Squash Bugs and Squash Vine Borer

Both squash bug and squash vine borer are still creating havoc in vegetable gardens throughout Kansas. What can you do to alleviate the damage caused by these insect pests? Well, there are extension publications on both insect pests that were up-dated in 2016 by Drs. Raymond Cloyd and James Nechols. Below is the link to these extension publications:


  1. Squash Bug





  1. Squash Vine Borer




Red-Shouldered Bug

–by Dr. Raymond Cloyd

Red-shouldered bug, Jadera haematoloma, nymph and adult populations can be found gathering on the south and west sides of golden-rain trees, homes, and buildings; sometimes in extensive numbers. These insects are similar in appearance to the boxelder bug, Leptocoris trivitatus (Figure 1);

Fig 1. Adult boxelder bug (Author–Raymond Cloyd, KSU)

however, adults lack the central red stripe on the pronotum of the thorax, and red markings on the wings. Instead, red-shouldered bugs have a distinctive red line on both sides of the thorax or ‘shoulder.’ Red-shouldered bugs are somewhat flattened and 3/8 to 5/8 inches long (Figure 2).

Fig 2. Adult red-shouldered bug (Author–Raymond Cloyd, KSU)


Nymphs resemble the adults in appearance but are more oval-shaped and have wing pads—but not wings. Adults overwinter in a protected location including homes. They will also overwinter in the soil or leaf litter near building foundations. Red-shouldered bugs feed primarily on the seeds of the golden-rain tree, Koelreuteria paniculata. Both nymphs and adults can be found aggregating on the trunk of trees (Figure 3).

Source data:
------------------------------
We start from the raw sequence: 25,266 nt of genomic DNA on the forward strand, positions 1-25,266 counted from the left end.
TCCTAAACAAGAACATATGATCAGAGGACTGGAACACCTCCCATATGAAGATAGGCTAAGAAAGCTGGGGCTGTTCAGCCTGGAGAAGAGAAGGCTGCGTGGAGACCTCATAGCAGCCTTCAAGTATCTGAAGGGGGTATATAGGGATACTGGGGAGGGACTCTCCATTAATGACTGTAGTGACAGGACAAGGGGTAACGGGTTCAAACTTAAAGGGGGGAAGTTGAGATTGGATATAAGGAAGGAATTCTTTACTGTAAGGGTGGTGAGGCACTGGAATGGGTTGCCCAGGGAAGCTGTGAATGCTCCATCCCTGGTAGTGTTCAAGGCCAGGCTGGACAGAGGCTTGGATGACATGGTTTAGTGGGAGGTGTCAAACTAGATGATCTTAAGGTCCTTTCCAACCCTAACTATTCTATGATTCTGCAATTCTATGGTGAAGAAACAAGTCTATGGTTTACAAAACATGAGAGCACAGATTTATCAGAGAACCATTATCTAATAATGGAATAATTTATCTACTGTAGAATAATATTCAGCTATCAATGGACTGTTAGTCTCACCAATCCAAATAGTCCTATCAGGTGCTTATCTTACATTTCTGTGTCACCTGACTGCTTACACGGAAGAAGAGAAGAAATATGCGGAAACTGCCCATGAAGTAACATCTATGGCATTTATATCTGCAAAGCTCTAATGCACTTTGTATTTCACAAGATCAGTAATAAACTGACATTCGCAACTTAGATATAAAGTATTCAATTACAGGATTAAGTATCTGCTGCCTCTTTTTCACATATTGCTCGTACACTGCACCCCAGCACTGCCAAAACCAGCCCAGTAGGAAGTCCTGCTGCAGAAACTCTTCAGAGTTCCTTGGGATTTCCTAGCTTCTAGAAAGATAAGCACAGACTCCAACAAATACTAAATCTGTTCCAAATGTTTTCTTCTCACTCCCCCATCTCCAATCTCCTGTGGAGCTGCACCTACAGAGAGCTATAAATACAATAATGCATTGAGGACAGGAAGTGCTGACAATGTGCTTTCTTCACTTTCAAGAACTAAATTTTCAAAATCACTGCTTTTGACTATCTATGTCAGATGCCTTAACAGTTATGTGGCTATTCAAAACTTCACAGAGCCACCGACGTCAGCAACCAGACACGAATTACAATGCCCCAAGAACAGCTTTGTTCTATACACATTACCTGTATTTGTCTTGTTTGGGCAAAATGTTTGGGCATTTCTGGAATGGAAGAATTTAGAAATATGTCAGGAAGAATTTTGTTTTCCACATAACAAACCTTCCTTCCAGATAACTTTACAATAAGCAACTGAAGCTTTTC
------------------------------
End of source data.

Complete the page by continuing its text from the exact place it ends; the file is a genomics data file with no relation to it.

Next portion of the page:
Fig 3. Red-shouldered bugs aggregating on the bark of golden-rain tree (–Raymond Cloyd, KSU)

Red-shouldered bugs can become a nuisance later in the season when they enter homes and buildings to overwinter. They do not transmit any diseases that we are aware of. The red-shouldered bug is native to the United States.

The main way to manage red-shouldered bugs from entering homes and buildings is by sealing or caulking cracks and crevices. Applying an insecticide to the outside of a home or building such as carbaryl (Sevin) or one of the pyrethroid-based insecticides (e.g. bifenthrin, cyfluthrin, or permethrin) may reduce the number of adults that enter homes or buildings. Once red-shouldered bugs enter homes or buildings, however, there are few effective management options other than vacuuming them up, and disposing of them from the bags outdoors. If you have any questions regarding red-shouldered bugs contact your local extension office or a university-based extension entomologist.


Cicada Killers

–by Dr. Raymond Cloyd

The presence of dog day cicada (Tibicen pruinosa) adults ‘singing’ in trees means that it is time to be aware of ‘huge’ wasps flying around. These are the Eastern cicada killer (Sphecius speciosus). Cicada killer females search-out, kill, and provision each cell within a nest with a cicada. The dead cicada becomes a food source for young cicada killers or larvae. Cicada killers are an urban nuisance pest, especially when nesting, sometimes in large numbers, in bare areas or areas around a structure. People are generally concerned because cicada killers look-like giant yellowjackets.

Cicada killers are about 2.0 inches long and black, with yellow-banded markings on the abdomen. The head and transparent wings are red-brown (Figure 1).

Fig 1. Close-up of cicada killer adult (Author–Raymond Cloyd, KSU)